Hans van der Slikke, MD, PhD:  “We even don’t know if it’s dependent on the size of the follicles.” 

Professor A. J. Zeleznik:  “Exactly, and from one woman to another so exactly.  I have a very easy job because I’m a scientist and I can understand principles.  The difficult job is really going to be up the clinicians now to take advantage of that system to decide if they want to use it; I think it’s important.  I think Marco Filicori, if you’ve spoken with him, has done a very good job at taking this principle now and expanding it.” 

Hans van der Slikke, MD, PhD:  “And try to use in clinical practice.” 

Professor A. J. Zeleznik:  “Yes, try to use in clinical practice and I think his results are very, very promising.  I think they’re exactly as what we have predicted from our study so I think it’s a real phenomenon, and if it is I think it’s an example of how we can use physiology.  But you have to know physiology first before you can plan good clinical protocols.” 

Hans van der Slikke, MD, PhD:  “Because as usual at first it seems very simple so the way we now do ovulation induction is, let’s say, a very straight way but again what’s being played is very much subtile and…” 

Professor A. J. Zeleznik:  “Kind of the way we do ovulation induction is like hitting a thumbtack with a sledge hammer.  You just blast everything and hope for the best, not really but I think what’s happening now as you hear from the theme of this meeting is that it’s time to rethink the overall strategy for ovulation induction.  I mean - do you need twenty follicles that mature, how many of those eggs are really going to be good, or in fact do you do a more controlled subtle ovulation that reflects more the physiology of the system?  I think the things that we’ve been doing not just last year but really over the twenty years with our model systems is understanding that physiology.  It’s nice to come here to a meeting and see that it pays off and it probably does work.”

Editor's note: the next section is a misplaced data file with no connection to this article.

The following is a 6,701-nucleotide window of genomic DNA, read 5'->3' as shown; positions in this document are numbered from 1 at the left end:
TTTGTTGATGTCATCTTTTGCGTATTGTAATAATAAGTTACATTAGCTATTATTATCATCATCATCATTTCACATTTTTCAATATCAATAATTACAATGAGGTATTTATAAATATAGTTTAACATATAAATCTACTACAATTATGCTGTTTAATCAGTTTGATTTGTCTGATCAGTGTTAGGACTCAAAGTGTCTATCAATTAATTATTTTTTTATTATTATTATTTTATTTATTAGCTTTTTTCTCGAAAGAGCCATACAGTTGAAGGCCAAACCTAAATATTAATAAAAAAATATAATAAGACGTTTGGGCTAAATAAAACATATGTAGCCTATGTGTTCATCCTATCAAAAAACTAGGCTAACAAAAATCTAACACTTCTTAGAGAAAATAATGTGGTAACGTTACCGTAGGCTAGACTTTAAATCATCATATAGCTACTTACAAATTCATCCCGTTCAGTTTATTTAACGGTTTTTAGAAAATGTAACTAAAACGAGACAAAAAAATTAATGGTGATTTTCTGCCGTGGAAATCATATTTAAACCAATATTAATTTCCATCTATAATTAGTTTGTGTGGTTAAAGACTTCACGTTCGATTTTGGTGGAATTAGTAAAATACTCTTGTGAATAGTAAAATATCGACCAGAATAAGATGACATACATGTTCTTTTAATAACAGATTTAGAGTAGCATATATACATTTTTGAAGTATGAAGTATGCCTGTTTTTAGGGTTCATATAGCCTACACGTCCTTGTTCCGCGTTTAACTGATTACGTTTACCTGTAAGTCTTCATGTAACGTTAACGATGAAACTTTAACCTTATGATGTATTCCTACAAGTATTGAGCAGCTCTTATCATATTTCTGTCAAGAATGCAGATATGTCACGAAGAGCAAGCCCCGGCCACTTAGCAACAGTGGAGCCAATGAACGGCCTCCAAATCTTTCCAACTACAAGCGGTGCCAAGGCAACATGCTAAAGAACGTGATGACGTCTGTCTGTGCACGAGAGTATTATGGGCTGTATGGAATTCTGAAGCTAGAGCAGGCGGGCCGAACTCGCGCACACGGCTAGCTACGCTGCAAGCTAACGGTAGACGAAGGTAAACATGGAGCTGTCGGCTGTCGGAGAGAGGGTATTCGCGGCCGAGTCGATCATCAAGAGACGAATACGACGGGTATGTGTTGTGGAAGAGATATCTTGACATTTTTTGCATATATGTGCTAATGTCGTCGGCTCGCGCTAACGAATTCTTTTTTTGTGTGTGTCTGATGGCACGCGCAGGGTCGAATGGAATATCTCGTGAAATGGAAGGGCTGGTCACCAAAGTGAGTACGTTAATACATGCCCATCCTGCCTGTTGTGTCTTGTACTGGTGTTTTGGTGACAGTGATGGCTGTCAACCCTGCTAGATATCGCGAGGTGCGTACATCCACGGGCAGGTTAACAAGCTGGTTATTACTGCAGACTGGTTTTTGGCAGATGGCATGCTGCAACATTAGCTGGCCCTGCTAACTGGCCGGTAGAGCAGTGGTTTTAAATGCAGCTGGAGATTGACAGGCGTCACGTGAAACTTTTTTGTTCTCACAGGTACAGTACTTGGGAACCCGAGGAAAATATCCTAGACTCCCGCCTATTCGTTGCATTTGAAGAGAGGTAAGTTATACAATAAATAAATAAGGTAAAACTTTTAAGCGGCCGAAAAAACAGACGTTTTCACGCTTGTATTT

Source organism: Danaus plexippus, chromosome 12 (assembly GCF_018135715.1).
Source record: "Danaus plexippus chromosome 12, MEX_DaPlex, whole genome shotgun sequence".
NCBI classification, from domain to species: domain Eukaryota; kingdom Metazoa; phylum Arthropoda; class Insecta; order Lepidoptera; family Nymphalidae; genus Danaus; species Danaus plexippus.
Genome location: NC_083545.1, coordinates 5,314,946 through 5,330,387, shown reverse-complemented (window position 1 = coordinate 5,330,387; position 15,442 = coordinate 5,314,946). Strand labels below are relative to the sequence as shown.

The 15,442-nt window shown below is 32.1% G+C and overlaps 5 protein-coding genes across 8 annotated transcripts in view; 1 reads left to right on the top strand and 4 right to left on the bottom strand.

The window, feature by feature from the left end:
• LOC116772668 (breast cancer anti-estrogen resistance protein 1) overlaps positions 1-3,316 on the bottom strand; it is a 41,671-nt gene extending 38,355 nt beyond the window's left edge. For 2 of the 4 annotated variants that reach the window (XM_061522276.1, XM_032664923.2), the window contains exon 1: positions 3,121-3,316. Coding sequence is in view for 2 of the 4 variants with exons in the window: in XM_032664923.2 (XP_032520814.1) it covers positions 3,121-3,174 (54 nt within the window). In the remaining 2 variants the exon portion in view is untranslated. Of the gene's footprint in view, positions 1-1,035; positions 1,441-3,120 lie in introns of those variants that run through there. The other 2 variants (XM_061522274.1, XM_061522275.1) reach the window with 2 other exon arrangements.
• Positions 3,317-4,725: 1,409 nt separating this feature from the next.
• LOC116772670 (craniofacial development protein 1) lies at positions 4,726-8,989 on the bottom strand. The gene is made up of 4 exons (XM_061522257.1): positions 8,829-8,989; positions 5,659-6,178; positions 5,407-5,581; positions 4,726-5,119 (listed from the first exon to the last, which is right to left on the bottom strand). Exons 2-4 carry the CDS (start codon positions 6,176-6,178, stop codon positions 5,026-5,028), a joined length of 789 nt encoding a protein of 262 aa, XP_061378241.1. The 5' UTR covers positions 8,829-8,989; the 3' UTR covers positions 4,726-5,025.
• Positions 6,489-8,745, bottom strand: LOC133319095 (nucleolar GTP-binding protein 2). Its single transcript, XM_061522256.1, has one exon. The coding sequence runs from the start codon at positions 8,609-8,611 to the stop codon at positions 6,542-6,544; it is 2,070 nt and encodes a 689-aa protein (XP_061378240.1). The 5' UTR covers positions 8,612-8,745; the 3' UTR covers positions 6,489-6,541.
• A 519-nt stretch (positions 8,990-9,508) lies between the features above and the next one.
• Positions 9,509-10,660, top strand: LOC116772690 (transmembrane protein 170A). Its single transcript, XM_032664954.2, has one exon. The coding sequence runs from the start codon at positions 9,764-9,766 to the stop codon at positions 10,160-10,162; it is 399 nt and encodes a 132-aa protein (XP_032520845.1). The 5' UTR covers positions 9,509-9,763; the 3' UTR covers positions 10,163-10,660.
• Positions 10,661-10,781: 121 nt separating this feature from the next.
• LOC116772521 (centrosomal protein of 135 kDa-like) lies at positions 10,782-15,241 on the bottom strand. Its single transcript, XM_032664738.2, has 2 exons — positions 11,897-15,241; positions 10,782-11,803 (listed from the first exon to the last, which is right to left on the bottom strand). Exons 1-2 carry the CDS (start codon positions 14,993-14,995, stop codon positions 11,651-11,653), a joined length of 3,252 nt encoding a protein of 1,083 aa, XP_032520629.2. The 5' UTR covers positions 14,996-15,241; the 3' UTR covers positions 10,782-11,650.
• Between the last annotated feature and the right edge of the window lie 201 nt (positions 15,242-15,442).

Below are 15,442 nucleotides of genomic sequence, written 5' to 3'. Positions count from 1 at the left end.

Hans van der Slikke, MD, PhD:  “And now at last after twenty-seven years after your thesis things are going to happen and get implication.” 

Professor A. J. Zeleznik:  “The interesting thing is that we still don’t know how FSH and LH work on these cells and so that’s the next frontier because once we understand the signaling pathways that FSH and LH uses then the possibility is actually having different types of fertility drugs that are not gonadotrophins that will specifically regulate those practices.  So there’s still something to do when we go back to work.  Some of this we can talk about when I come back to the next meeting and eat all your good food.” 

Hans van der Slikke, MD, PhD:  “Thank you very much.” 

Professor A. J. Zeleznik:  “Nice speaking with you.” 

Hans van der Slikke, MD, PhD:  “Thank you.  It was nice speaking with you.”